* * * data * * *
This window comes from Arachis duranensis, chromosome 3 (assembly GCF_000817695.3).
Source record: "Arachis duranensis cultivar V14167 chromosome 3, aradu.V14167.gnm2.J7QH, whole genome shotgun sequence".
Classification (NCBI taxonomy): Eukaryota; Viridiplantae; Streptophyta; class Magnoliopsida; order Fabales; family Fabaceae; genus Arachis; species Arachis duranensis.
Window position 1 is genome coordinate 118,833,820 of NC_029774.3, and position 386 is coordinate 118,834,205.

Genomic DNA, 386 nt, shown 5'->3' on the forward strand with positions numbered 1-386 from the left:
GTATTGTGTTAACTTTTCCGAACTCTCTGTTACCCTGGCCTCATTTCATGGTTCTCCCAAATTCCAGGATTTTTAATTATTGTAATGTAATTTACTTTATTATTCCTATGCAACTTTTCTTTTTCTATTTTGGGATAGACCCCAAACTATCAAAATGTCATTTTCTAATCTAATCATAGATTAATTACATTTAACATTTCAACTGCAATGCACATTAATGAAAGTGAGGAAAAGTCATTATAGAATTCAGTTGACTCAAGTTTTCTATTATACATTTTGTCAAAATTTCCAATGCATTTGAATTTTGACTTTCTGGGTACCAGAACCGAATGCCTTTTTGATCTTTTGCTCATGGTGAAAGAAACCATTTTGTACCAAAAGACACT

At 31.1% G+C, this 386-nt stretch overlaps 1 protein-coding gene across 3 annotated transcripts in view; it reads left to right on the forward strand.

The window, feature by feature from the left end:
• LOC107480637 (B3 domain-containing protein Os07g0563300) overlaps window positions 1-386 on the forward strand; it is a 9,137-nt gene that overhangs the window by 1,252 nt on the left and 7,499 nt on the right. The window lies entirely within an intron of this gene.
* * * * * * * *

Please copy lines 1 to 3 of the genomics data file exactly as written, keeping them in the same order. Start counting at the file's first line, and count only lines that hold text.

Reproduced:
This window comes from Arachis duranensis, chromosome 3 (assembly GCF_000817695.3).
Source record: "Arachis duranensis cultivar V14167 chromosome 3, aradu.V14167.gnm2.J7QH, whole genome shotgun sequence".
Classification (NCBI taxonomy): Eukaryota; Viridiplantae; Streptophyta; class Magnoliopsida; order Fabales; family Fabaceae; genus Arachis; species Arachis duranensis.